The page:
Invasive mussels found to control phosphorus cycles in southern Great Lakes

Beautiful sunset Lake Superior Lake walk Canal Park, Duluth, Minnesota. Photo by LIKE HE/Shutterstock

An invasive mussel the size of your thumbnail has been found to be the linchpin to an essential nutrient in four of the five Great Lakes. A team of researchers from the Large Lakes Observatory with the University of Minnesota reported that the invasive quagga mussel is now the primary driver for how phosphorus moves through the lake ecosystems. This research illustrates how a single invasive species can upend an ecosystem, and highlights the importance of stopping the spread of invasive species before they establish.

Quagga mussels are abundant in Lake Michigan, Huron, Erie, and Ontario. The University of Minnesota researchers reported that the mussels can be found at the bottom of the lakes at densities of 10,000 individuals per square metre. The exception is Lake Superior, where the water chemistry and temperature prohibits quagga mussel spread.

Quagga mussels are filter feeders. They can remove phosphorus from the surrounding lake water while feeding, and then either excrete the phosphorus back into the water column or store it in their tissues and shells. The study found that the quagga mussels in Lake Michigan are removing phosphorus from the water ten times faster than twenty years ago, and they’re adding it back to the water column at eight times the amount.

“Phosphorus is the limiting nutrient that controls the biological productivity in a lot of freshwater lakes,” says Jiying Li, the lead author of the research and now assistant professor at the Hong Kong University of Science and Technology. Because phosphorus is a limiting nutrient that controls the rate of algae and aquatic plant growth, too much phosphorus in an aquatic system can cause excessive algae growth and affect water quality.

Phosphorus can enter the Great Lakes through sources like sewage and agricultural run-off. Managing phosphorus in the Great Lakes has involved reducing human-caused inputs of phosphorus, but the quagga mussels have thrown a wrench in these plans.

The research suggests that the future of phosphorus levels in the lower Great Lakes will depend on what happens to the mussel populations. “It’s pretty dynamic. If their population is increasing, they will be taking more phosphorus to incorporate into their biomass. If the population collapses or declines for some reason, then this nutrient would be coming back into the lake,” says Li.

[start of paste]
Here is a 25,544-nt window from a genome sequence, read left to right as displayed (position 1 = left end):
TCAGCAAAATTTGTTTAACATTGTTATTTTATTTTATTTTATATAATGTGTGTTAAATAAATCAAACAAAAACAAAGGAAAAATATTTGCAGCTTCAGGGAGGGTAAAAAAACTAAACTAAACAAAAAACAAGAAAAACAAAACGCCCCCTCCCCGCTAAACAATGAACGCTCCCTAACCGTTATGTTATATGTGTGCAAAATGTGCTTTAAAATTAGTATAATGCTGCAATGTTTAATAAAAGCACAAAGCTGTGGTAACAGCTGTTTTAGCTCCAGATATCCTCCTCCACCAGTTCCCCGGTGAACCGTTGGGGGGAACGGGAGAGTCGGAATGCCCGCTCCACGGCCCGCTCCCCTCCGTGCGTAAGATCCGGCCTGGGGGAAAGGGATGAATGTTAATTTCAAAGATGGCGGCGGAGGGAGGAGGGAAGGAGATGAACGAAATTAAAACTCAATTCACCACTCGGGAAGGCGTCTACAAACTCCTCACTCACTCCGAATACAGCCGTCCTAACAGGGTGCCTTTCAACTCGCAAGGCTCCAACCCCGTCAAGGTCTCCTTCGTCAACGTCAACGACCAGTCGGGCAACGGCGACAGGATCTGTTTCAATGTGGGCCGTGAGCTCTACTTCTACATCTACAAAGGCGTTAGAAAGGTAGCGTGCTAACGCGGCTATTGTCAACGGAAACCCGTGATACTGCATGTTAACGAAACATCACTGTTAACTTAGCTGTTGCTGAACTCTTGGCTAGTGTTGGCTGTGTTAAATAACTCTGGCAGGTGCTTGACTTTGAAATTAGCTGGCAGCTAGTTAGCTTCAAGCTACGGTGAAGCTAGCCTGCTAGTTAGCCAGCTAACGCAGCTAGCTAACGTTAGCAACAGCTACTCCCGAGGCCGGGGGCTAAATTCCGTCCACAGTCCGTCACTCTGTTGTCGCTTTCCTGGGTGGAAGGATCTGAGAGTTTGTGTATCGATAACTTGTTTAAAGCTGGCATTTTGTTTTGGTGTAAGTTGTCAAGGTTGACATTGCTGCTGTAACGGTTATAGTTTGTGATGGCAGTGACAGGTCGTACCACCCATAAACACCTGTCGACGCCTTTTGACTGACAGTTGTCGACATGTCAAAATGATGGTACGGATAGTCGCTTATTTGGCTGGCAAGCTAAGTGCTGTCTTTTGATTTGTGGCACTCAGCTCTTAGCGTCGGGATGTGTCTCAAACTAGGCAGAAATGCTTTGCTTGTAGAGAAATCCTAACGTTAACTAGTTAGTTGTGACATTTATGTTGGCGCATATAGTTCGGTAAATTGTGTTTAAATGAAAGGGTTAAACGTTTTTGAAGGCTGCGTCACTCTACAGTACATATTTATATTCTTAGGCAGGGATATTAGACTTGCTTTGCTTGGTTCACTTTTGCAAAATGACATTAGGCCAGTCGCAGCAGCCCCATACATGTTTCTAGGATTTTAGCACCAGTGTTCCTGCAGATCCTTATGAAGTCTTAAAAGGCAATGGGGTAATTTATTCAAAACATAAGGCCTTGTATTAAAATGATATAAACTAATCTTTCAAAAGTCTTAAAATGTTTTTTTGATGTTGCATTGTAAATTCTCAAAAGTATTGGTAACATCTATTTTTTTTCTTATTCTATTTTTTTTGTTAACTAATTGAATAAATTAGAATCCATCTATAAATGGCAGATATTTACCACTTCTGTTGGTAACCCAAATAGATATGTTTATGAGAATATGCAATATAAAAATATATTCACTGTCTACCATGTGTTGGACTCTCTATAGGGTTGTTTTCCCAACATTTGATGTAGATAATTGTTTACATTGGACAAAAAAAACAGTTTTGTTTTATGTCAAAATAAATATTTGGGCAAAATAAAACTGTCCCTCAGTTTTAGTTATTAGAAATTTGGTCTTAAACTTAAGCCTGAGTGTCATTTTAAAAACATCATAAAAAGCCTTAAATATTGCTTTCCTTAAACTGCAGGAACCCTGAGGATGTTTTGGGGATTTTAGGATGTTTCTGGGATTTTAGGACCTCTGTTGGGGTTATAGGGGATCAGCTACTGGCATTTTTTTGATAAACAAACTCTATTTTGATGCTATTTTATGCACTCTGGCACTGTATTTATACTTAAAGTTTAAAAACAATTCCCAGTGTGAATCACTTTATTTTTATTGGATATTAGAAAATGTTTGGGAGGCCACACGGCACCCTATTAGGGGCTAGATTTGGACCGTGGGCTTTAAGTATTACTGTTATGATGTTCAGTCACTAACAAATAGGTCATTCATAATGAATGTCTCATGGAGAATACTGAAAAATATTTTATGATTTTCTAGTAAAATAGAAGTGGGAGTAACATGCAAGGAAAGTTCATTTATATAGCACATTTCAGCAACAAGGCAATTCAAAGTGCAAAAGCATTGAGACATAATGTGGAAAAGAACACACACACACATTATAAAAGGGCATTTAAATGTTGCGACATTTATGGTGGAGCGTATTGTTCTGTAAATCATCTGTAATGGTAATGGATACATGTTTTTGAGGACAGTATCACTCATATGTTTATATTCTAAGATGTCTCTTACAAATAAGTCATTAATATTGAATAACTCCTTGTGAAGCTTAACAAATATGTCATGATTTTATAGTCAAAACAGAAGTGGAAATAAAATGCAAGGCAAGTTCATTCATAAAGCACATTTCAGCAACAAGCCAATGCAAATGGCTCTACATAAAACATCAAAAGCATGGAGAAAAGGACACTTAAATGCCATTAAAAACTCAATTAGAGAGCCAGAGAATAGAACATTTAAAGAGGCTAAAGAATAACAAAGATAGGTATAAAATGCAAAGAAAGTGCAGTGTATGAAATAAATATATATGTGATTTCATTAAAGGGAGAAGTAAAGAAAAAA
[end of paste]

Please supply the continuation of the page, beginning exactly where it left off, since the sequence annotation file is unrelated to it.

“I think what this study really shows is that a single invader, even the tiniest of species like this little mussel, can have huge dramatic effects on big ecosystems like the Great Lakes,” says Rebecca Schroeder, aquatic invasive species liaison for the Invasive Species Centre, a not-for-profit based in Sault St. Marie, Ontario. “These aquatic ecosystems are completely dependent on the quagga mussels for phosphorus fluctuations.”

Quagga mussels have traits that allow them to successfully take over a body of water and even outcompete invasive zebra mussels. Unlike zebra mussels, which are limited to living on hard surfaces, quagga mussels can colonize soft substrates like sand. Quagga mussels are also prolific breeders, says Schroeder. One single female can produce up to a million eggs a year.

The most important thing cottagers can do to control quagga mussels is prevent their spread from one body of water to another. Schroeder recommends that when moving a boat, owners check their hulls to make sure there are no quagga mussels hitchhiking between lakes.

That being said, adult quagga mussels are tiny, so they’re easy to miss. And the larvae are even smaller, invisible to the naked eye. So to completely make sure they’re not transporting extra passengers, boaters and fishers should follow ‘Clean Drain Dry’ procedures on all vessels and water gear. The Canadian Council on Invasive Species provides clear steps on how to perform Clean Drain Dry steps on all watercraft, trailers, and gear.

“All of our actions out on the water can have a big impact to stop the spread,” says Schroeder.

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